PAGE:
Why, since the letter that the Pope wrote to him as President of the G20 Conference, and that was followed by a wake of Prayers having the goal to discourage an already hesitating Barack Obama from bombing the Syria of President Assad, the Pope has a positive, almost cordial relationship with President Putin, a political man from whom the Pope should feel distant, because of many reasons, both personal and political?
“Because President Putin’s politics ends up by being quite compatible with some interests of the Vatican’s politics. First of all, the position of Russia on the international scenery, already for some years, is characterized by its opposition to the globalization intended as the unilateral American and Western supremacy over the world. Russia has always oppose that and the Vatican, also before Pope Francis, but even more with Pope Francis, is aligned with this position, as it is clearly evident, for example, in the Middle East. Besides, the Catholic Church, has a great interest towards the Russian Orthodox Church, main interlocutor in the Christian world, true representative of the Eastern and Orthodox world. And President Putin politics is strictly tied to the exaltation of the orthodoxy, a fact that the Vatican cannot watch without great interest.”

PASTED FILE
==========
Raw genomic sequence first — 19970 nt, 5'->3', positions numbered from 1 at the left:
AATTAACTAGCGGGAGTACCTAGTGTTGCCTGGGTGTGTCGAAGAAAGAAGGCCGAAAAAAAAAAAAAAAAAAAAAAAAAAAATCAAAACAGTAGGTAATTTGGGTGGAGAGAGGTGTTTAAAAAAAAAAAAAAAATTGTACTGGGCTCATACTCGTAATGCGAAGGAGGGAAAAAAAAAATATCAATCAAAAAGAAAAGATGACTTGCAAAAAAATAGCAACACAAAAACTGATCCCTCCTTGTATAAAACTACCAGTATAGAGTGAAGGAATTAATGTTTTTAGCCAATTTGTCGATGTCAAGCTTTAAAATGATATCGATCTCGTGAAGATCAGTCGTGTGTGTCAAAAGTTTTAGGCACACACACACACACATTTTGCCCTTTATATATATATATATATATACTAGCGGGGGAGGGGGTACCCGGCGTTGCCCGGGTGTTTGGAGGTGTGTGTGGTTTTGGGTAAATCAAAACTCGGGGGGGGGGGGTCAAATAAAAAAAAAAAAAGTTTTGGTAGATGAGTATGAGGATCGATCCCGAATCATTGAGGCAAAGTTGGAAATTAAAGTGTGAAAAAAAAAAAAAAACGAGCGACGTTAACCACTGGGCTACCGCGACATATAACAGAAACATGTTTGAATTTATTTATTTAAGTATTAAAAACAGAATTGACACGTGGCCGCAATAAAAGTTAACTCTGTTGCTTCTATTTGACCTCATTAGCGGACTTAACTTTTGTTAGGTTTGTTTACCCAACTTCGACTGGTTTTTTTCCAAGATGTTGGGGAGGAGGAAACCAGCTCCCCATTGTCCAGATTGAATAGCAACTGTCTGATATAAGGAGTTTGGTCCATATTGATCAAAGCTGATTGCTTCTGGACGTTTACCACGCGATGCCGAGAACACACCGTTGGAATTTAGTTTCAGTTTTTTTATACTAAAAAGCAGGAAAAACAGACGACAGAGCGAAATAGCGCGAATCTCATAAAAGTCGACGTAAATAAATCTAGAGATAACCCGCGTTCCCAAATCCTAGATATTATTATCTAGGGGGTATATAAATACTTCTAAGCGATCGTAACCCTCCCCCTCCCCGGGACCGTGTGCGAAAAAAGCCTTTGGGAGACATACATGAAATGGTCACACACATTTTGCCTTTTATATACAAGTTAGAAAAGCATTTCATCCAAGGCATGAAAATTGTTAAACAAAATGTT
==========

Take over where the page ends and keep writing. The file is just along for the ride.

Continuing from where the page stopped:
A basic question: why, the Holy See, and Pope Francis in particular, are interested in Russia?